Inspecting The Ducts
While simply opening the front door or using the HVAC system will inevitably lead to the accumulation of particulates throughout your air ducts, many other factors can significantly expedite the process. Pet hair, cigarette smoke, water damage, and home renovation projects will all cause more rapid buildup of particulates. Homeowners should periodically check their ductwork for particulate buildup, especially if anyone in the home has asthma or allergies, as these household members may be particularly sensitive. To check the ducts in your home, remove the registers from the wall and the floor with a screwdriver, and use a small mirror and a flashlight to inspect for dust, dirt, and debris. Alternatively, you can use a digital camera to take a picture of the inside of the duct. Check each register to assess the level of buildup in the ducts beforehand and confirm the difference after they’ve been cleaned. (A contractor may have cameras that can probe even farther into the ducts and show the full extent of the buildup.)
When a professional contractor performs the initial inspection, he or she will also be able to check the ductwork for leaks or, in the case of flexible ducts, kinks. Some duct cleaning contractors are also capable of making repairs and replacing ducts that have become damaged.
Duct Cleaning Contractors
Multiple duct cleaning methods are available. In general, each method involves using specialized tools to dislodge any dust or debris in the ducts so they can be sucked out with a high-powered vacuum. Beware of duct cleaners who only use ordinary tools like household vacuum cleaners and air-compressor guns. Such tools will likely leave much of the dust removed from the ducts scattered throughout your home.
As one might expect, most duct cleaners believe that whichever system they employ is the best one. As our research is designed to rate companies and not methods of cleaning ductwork, we do not recommend one method over another. Make sure the contractors you talk to explain how they will clean your ducts, and check that their methods comply with industry standards. A properly trained contractor will perform the job thoroughly and carefully, ensuring that your ductwork winds up clean and undamaged. A professional will use the correct equipment, take the time needed to do the job right, and be sure not to cause any damage to your ductwork or HVAC system during the process.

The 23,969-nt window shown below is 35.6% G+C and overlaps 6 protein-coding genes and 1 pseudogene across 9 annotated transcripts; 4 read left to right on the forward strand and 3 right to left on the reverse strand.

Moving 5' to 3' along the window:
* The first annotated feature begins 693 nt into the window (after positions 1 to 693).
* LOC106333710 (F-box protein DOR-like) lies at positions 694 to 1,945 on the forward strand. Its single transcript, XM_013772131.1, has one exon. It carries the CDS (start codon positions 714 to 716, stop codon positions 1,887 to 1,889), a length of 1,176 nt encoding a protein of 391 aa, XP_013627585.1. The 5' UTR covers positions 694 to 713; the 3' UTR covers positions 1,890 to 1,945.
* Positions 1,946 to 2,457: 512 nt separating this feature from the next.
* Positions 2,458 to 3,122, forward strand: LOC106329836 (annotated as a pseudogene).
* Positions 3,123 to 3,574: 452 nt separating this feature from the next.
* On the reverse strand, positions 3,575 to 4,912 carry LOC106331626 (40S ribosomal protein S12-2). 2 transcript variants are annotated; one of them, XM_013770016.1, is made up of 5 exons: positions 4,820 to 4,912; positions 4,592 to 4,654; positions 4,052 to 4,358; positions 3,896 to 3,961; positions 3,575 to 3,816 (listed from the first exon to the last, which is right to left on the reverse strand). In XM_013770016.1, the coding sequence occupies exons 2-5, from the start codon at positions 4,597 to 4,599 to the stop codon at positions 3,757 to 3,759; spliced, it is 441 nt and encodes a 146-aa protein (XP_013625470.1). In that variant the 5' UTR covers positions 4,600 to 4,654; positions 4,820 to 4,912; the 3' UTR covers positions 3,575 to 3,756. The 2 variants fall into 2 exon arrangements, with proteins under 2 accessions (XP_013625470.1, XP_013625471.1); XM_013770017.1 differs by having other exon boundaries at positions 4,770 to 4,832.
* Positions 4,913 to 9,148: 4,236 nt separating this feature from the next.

The Cleaning Process
Duct cleaning contractors use portable or truck-mounted vacuum collection devices to suck dust and debris out of the ductwork. Called source-removal techniques, these procedures establish how to properly clean ducts as well as registers, filters, plenums, evaporator coils, and air handlers—almost every component of a forced-air HVAC system. Basically, source-removal techniques focus on cleaning the ducts by hand and with brushes and compressed-air tools while a vacuum collection device extracts dislodged dust and debris. The process is methodical, straightforward, and should deliver clear results. If elements of the duct system, like evaporator coils and air handlers, are older, then your duct cleaner should hold an HVAC license in removing mold. Otherwise, you may need to hire a professional mold removal and remediation contractor.